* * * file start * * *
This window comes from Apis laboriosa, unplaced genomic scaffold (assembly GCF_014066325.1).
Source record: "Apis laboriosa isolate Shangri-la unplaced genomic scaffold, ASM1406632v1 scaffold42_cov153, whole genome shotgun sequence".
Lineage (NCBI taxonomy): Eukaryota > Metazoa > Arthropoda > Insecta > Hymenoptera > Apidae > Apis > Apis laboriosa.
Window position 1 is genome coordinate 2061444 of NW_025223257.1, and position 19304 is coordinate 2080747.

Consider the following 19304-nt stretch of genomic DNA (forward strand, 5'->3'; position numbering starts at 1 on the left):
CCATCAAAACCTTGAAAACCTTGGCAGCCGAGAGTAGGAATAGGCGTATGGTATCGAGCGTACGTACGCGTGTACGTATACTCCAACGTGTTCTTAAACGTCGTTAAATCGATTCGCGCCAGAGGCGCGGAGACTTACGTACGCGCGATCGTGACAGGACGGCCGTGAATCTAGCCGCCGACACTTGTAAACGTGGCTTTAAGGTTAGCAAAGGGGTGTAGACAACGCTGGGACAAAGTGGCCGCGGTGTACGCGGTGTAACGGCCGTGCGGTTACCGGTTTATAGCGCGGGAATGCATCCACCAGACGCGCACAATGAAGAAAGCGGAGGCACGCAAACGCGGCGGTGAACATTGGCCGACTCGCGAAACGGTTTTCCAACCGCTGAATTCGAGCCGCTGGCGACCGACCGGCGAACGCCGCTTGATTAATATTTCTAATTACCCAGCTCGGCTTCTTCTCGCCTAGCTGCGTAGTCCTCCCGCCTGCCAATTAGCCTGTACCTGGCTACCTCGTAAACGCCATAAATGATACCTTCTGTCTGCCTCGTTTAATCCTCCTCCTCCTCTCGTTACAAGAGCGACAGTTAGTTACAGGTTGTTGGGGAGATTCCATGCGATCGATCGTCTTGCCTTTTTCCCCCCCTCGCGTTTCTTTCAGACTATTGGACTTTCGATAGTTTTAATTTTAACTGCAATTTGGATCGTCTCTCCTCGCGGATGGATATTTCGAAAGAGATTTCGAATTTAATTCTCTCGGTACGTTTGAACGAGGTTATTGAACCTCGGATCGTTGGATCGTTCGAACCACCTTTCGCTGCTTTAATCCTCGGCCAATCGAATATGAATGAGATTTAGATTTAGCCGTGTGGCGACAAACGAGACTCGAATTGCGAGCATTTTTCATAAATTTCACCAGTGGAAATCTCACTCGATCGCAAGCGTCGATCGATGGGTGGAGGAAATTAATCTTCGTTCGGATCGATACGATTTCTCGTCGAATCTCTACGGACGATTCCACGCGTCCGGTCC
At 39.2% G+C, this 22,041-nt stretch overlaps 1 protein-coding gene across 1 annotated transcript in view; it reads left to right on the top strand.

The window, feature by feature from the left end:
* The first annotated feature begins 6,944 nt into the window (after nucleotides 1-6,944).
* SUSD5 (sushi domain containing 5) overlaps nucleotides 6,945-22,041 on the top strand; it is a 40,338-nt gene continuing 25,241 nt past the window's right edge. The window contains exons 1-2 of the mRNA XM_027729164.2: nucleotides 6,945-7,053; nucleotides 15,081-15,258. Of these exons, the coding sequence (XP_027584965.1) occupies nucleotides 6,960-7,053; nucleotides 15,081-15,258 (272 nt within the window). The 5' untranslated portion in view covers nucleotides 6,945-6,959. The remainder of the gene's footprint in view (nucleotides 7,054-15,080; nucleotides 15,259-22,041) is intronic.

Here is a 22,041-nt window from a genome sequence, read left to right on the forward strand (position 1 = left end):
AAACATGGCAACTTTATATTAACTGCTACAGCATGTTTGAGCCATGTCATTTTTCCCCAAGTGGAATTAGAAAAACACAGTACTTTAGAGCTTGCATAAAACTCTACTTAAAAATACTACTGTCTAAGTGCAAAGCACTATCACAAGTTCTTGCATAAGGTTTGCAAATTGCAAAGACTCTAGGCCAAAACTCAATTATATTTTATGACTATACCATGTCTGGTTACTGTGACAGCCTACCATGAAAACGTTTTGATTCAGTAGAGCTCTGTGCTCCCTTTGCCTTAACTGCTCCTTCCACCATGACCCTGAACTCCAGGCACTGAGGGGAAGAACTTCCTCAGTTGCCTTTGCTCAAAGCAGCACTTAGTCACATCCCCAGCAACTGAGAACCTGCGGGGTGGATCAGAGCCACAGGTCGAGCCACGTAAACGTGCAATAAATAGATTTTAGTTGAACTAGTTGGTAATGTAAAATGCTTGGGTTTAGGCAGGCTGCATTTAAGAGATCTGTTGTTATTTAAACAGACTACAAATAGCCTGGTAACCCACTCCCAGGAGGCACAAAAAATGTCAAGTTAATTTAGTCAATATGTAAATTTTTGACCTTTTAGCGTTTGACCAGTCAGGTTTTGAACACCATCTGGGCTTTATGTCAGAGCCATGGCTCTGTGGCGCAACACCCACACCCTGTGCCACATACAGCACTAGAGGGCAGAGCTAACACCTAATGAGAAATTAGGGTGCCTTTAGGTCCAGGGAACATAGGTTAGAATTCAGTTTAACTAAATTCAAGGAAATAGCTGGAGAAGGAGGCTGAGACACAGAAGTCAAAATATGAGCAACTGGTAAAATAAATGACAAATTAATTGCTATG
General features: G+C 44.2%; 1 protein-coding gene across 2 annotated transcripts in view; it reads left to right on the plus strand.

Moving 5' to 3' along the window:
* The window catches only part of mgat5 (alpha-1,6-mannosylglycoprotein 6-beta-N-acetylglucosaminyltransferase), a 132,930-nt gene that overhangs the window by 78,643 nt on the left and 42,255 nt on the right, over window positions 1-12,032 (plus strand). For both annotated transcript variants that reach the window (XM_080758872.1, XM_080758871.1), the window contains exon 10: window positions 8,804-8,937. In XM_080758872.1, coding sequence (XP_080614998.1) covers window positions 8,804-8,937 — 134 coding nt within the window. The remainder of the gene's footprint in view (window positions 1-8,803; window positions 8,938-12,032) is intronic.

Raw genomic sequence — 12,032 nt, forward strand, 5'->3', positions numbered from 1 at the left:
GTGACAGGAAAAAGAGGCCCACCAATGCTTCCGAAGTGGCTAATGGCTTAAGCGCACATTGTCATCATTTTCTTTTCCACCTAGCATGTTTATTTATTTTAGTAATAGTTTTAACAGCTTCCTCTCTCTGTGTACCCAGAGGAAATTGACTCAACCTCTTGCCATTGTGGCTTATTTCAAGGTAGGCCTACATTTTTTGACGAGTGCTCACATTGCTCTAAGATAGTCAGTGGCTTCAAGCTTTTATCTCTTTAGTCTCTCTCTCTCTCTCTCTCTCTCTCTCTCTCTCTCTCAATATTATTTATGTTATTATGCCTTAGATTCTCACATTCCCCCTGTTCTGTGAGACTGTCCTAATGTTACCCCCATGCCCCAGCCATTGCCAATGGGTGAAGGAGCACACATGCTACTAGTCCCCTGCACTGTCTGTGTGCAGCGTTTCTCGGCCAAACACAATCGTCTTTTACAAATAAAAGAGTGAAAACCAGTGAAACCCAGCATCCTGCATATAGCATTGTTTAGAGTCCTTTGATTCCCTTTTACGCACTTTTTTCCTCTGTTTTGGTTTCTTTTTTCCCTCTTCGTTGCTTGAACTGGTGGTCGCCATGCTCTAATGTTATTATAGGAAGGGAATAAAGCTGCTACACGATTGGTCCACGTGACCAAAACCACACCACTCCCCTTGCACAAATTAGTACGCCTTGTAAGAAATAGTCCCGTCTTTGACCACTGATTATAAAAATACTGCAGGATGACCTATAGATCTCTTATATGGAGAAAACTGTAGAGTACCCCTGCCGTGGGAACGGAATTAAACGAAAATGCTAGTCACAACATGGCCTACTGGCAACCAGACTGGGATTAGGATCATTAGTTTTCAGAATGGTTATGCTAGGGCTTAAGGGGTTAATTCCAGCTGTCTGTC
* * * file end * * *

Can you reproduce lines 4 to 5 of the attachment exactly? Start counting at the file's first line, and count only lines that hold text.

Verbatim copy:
Window position 1 is genome coordinate 2061444 of NW_025223257.1, and position 19304 is coordinate 2080747.

Consider the following 19304-nt stretch of genomic DNA (forward strand, 5'->3'; position numbering starts at 1 on the left):